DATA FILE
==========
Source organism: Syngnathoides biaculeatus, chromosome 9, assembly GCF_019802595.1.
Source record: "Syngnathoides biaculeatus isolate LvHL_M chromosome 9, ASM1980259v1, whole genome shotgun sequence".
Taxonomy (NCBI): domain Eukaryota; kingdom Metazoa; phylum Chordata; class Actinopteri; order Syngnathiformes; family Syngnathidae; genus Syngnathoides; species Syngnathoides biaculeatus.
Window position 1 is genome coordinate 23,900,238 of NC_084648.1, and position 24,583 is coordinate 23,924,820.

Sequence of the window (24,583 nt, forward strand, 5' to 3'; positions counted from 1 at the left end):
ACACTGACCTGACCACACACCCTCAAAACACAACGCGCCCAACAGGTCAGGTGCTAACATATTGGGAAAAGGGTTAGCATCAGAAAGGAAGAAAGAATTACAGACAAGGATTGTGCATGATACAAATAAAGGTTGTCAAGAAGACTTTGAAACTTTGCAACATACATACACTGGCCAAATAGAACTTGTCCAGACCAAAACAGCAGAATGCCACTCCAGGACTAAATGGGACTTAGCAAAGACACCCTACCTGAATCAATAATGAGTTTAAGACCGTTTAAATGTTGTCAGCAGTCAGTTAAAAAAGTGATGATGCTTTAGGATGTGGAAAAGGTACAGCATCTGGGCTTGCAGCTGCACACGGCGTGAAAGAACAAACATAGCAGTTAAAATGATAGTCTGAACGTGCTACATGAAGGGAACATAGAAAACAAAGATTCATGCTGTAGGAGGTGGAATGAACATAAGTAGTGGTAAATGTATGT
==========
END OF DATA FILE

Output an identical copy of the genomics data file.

Source organism: Syngnathoides biaculeatus, chromosome 9, assembly GCF_019802595.1.
Source record: "Syngnathoides biaculeatus isolate LvHL_M chromosome 9, ASM1980259v1, whole genome shotgun sequence".
Taxonomy (NCBI): domain Eukaryota; kingdom Metazoa; phylum Chordata; class Actinopteri; order Syngnathiformes; family Syngnathidae; genus Syngnathoides; species Syngnathoides biaculeatus.
Window position 1 is genome coordinate 23,900,238 of NC_084648.1, and position 24,583 is coordinate 23,924,820.

Sequence of the window (24,583 nt, forward strand, 5' to 3'; positions counted from 1 at the left end):
ACACTGACCTGACCACACACCCTCAAAACACAACGCGCCCAACAGGTCAGGTGCTAACATATTGGGAAAAGGGTTAGCATCAGAAAGGAAGAAAGAATTACAGACAAGGATTGTGCATGATACAAATAAAGGTTGTCAAGAAGACTTTGAAACTTTGCAACATACATACACTGGCCAAATAGAACTTGTCCAGACCAAAACAGCAGAATGCCACTCCAGGACTAAATGGGACTTAGCAAAGACACCCTACCTGAATCAATAATGAGTTTAAGACCGTTTAAATGTTGTCAGCAGTCAGTTAAAAAAGTGATGATGCTTTAGGATGTGGAAAAGGTACAGCATCTGGGCTTGCAGCTGCACACGGCGTGAAAGAACAAACATAGCAGTTAAAATGATAGTCTGAACGTGCTACATGAAGGGAACATAGAAAACAAAGATTCATGCTGTAGGAGGTGGAATGAACATAAGTAGTGGTAAATGTATGT